“I’m just enough of a wise ass to tell him I’m not going to be shaken down by an Arab in a suit. And two hours later, I pick up a john, and when I take him upstairs I got Marcel waiting for me with two big Algerians who break my nose. This puts me out of business for a couple of weeks, and I go back and play nice and hire Marcel, who takes a seventy percent cut. Seventy percent! Can you believe that? The guy runs maybe fifteen, twenty girls on the street. He’s making a fortune, and we’re doing all the work. But I keep my mouth shut. I only got one nose.”
I could still see the aftereffects of the broken nose, the little ridge hiding beneath the patina of foundation. It actually gave her some character. She polishes off the remaining bread in the basket and finishes the carafe, orders another one. I stop trying to calculate what this is going to cost me.
“So I’m working the street and doing okay. Even with Marcel’s fat fingers in the till, I’m putting away a hundred, hundred-fifty francs a day. A lot of repeat business. I get myself my own studio, in the twentieth, near Père Lachaise. Rents were cheap there and I’m five metro stops from Chatelet. It was nice not to live in some cheap hotel room, with the toilet in the hall, and people coming and going at all hours. I take a day off now and then, quit by midnight. And Marcel starts giving me shit about not working enough hours.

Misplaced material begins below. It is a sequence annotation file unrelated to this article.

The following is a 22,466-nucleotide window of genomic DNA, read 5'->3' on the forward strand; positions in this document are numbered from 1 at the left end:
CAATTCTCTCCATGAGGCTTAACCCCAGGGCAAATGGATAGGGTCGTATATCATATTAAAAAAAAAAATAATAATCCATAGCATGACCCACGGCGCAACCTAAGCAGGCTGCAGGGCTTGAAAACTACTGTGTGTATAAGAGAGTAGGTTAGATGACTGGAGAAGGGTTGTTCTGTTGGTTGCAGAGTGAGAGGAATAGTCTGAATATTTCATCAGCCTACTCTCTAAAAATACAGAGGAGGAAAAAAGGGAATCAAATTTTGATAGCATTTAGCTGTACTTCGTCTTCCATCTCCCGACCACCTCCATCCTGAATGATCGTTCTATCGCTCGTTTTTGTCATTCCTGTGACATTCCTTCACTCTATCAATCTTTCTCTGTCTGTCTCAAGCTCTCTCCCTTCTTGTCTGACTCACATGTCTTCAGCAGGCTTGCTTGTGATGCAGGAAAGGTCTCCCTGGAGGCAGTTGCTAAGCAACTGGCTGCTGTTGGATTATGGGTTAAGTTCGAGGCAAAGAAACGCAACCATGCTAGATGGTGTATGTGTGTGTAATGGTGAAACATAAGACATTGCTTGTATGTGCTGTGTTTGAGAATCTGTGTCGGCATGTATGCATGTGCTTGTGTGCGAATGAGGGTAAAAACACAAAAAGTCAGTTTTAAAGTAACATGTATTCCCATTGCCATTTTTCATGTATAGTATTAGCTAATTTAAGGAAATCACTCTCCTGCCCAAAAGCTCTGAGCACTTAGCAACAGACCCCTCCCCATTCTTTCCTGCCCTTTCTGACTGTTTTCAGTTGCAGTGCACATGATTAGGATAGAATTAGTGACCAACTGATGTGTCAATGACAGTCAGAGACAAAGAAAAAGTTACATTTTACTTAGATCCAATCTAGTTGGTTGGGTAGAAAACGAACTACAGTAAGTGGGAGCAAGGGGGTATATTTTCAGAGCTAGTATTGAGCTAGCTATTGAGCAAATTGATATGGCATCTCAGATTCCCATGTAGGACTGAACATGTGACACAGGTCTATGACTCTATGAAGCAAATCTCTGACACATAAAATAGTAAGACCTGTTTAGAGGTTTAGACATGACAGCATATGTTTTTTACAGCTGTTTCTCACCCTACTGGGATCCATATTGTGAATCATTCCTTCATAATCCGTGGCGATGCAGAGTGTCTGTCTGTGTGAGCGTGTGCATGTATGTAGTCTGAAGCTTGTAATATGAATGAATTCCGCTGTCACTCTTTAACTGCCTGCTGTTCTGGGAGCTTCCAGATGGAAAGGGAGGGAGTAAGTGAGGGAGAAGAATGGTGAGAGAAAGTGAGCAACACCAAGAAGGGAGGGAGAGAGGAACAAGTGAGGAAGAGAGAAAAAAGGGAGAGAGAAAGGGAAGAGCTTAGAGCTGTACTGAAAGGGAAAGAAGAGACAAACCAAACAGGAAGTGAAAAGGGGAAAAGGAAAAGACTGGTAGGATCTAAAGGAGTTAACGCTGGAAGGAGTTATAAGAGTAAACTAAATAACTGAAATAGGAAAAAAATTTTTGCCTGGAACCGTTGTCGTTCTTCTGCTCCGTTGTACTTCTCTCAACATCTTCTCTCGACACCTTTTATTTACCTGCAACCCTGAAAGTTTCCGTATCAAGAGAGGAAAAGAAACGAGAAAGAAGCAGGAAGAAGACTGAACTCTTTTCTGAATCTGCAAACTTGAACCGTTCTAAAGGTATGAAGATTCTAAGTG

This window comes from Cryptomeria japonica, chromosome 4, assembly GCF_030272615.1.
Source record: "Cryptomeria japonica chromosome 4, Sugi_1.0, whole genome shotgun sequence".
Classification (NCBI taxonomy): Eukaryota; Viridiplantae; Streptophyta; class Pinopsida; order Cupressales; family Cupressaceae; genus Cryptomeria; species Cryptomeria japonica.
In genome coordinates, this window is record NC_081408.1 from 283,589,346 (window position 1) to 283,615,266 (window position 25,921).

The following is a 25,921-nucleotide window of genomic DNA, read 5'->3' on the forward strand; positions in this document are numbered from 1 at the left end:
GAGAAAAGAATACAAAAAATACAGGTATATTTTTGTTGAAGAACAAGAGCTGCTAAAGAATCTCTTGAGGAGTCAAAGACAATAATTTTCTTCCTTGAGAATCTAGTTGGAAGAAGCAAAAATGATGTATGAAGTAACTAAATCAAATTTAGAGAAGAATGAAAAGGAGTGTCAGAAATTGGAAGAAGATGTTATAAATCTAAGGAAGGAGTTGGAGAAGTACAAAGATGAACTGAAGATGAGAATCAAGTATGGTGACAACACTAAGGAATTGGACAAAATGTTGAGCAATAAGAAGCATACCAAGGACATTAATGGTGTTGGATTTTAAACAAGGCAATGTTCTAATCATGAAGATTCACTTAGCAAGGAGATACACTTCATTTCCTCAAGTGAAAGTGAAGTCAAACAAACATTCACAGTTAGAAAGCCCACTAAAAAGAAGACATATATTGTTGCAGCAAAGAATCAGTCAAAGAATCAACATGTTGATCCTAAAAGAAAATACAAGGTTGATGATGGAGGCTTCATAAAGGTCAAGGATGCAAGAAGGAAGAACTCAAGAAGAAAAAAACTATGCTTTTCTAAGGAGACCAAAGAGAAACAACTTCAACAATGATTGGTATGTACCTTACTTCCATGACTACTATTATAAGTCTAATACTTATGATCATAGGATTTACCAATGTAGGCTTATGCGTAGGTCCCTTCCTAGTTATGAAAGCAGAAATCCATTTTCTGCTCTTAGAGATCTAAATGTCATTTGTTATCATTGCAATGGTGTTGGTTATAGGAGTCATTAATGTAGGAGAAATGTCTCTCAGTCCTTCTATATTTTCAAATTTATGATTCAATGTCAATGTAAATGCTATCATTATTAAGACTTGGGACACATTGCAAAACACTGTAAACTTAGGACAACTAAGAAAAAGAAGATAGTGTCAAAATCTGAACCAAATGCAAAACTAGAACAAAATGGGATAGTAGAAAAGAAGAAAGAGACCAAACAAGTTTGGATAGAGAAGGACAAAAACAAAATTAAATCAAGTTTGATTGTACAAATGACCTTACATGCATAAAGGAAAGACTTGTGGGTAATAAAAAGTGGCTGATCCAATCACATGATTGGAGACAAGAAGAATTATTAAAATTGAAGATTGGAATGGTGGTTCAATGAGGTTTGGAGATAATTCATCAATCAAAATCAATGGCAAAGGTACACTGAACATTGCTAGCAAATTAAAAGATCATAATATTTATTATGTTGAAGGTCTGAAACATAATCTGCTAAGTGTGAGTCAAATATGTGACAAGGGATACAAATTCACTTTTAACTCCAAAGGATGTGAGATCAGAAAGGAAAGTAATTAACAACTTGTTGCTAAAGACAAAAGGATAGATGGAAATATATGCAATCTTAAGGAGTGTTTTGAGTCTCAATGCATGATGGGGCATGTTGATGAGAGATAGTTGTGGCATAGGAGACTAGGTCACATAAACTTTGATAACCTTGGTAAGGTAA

“And so I decide to shop around and see if I can get a better deal. This was risky back then, because if a pimp finds out you’re thinking of leaving him, he could break more than a nose. Unless the new pimp bought out the old one. That’s how it used to work, they’d trade us like we were shares on the fucking Bourse.
“Jean-Claude let me take home fifty percent and was okay with my hours. I don’t know what he paid Marcel for me, but he told me it was a lot. The thing with him was he liked to take a little out in trade. You had to fuck him once or twice a week. He was a little guy with a big dick. And he could do it for hours. It’d would wear me out for business.
“But he gave me a better doorway, down across the rue Reaumur, where the live sex shows were. That’s a good place, see, because if a guy is sitting in a booth feeding ten francs coins into the slot watching people fuck and he doesn’t get off, he leaves looking for someone to help him out. Makes the job easier too. A minute and a half, two minutes and he’s done. You don’t need some john wants to do the Kama Sutra with you. Believe me. I got a few of those every now and then. If they came back I told them the meter was going to double every fifteen minutes. They should get themselves a fucking girlfriend with time on her hands. You know what I’m saying?”
I nodded instinctively. It was clear by now that Marie Ange did not like to be contradicted. Besides, she was an expert in on the subject. Who knows more about men’s sexual habits than someone in her profession? It was her life’s work.